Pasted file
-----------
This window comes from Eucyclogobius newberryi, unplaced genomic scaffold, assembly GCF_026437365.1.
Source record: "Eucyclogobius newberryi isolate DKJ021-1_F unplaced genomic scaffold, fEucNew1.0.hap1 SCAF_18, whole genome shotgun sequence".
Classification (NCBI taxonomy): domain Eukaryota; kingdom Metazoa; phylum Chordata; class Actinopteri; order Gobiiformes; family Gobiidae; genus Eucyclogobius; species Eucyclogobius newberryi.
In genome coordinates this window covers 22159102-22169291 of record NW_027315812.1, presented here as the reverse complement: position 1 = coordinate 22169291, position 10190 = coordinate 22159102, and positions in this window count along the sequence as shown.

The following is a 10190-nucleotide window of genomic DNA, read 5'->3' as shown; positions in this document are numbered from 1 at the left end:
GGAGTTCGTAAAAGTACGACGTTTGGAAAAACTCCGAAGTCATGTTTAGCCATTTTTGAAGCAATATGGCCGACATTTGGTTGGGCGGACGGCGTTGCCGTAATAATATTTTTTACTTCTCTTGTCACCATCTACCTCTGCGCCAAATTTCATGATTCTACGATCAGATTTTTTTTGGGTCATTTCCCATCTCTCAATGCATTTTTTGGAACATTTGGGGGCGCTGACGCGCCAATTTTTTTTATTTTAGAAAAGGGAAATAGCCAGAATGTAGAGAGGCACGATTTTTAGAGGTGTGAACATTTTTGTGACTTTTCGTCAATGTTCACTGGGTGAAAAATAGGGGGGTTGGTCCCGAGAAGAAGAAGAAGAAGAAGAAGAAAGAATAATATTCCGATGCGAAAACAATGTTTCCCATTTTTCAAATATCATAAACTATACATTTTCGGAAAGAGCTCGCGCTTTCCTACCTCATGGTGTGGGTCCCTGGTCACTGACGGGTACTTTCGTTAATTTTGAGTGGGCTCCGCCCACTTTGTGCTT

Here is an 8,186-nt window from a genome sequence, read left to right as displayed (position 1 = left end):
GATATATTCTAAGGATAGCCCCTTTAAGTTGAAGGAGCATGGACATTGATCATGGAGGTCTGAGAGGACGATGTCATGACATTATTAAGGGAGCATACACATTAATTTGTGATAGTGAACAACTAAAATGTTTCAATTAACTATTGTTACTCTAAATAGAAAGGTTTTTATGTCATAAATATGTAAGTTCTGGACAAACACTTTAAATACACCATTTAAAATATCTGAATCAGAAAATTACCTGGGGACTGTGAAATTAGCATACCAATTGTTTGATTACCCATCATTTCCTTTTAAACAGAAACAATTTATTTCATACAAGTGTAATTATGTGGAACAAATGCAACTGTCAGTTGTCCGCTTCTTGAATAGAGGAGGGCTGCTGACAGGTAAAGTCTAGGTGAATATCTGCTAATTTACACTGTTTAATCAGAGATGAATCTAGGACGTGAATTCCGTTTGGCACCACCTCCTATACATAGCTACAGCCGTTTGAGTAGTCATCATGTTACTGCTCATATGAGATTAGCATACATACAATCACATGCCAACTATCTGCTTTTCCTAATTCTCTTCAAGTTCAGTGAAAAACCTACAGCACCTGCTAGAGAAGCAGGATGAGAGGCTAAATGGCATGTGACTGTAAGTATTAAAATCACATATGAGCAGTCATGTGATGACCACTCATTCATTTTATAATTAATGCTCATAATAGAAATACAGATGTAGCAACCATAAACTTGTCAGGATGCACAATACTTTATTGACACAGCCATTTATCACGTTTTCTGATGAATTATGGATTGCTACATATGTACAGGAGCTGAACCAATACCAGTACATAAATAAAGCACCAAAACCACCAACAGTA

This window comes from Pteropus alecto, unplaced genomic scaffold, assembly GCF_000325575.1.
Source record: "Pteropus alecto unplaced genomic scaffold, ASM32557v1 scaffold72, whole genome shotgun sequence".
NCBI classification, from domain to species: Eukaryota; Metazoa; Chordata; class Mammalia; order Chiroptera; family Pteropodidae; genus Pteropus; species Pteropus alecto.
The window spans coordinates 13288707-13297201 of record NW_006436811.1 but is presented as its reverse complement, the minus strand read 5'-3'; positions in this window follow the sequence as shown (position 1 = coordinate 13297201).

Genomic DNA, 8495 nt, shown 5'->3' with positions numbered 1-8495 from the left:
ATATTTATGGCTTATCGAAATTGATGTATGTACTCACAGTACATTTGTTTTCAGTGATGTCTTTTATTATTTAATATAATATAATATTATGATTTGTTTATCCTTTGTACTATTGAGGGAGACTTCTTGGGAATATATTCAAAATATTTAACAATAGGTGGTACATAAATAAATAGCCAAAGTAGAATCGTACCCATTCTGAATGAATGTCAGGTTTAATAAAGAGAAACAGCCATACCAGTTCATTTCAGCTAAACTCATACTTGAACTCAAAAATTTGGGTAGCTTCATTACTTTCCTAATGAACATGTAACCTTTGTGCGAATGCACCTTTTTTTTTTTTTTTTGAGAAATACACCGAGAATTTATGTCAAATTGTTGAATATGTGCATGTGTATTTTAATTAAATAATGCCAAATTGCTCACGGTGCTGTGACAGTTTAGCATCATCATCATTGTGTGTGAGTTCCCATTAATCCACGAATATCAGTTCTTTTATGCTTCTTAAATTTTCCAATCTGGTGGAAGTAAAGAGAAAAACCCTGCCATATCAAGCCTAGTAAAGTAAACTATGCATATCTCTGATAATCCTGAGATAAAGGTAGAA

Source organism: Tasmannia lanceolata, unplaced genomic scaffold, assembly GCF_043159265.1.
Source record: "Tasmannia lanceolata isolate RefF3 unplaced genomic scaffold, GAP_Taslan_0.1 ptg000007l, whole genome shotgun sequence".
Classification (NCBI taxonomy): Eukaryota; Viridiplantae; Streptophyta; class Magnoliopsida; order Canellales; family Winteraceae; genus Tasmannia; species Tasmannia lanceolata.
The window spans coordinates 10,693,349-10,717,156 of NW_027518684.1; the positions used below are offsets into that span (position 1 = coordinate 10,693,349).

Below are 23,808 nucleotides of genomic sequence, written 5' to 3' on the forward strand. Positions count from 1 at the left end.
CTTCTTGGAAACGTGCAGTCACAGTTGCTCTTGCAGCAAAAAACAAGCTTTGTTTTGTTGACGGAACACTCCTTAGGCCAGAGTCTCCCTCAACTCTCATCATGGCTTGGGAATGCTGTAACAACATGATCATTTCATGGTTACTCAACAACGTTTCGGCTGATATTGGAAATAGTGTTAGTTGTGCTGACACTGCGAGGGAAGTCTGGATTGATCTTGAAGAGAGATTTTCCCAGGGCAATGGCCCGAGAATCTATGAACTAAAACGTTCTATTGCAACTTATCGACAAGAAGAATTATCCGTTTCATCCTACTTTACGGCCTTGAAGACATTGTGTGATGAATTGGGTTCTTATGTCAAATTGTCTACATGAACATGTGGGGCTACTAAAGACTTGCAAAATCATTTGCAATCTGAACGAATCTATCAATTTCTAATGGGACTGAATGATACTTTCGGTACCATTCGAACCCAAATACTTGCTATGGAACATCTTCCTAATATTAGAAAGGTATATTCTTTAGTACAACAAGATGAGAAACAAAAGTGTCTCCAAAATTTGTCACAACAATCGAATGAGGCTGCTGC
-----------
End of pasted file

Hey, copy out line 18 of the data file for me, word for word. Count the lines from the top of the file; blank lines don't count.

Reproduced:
The window spans coordinates 10,693,349-10,717,156 of NW_027518684.1; the positions used below are offsets into that span (position 1 = coordinate 10,693,349).